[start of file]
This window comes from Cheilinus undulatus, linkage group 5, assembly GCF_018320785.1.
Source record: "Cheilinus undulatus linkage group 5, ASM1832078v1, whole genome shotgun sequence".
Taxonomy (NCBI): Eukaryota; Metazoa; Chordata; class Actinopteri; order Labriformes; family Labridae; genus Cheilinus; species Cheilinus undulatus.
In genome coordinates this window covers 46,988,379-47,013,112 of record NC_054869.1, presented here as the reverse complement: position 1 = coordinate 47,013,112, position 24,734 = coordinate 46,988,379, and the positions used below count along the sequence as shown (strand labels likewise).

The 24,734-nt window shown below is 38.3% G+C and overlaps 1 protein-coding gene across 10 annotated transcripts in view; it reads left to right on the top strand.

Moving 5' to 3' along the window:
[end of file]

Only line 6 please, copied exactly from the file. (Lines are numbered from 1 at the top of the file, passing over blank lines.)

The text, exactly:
Moving 5' to 3' along the window: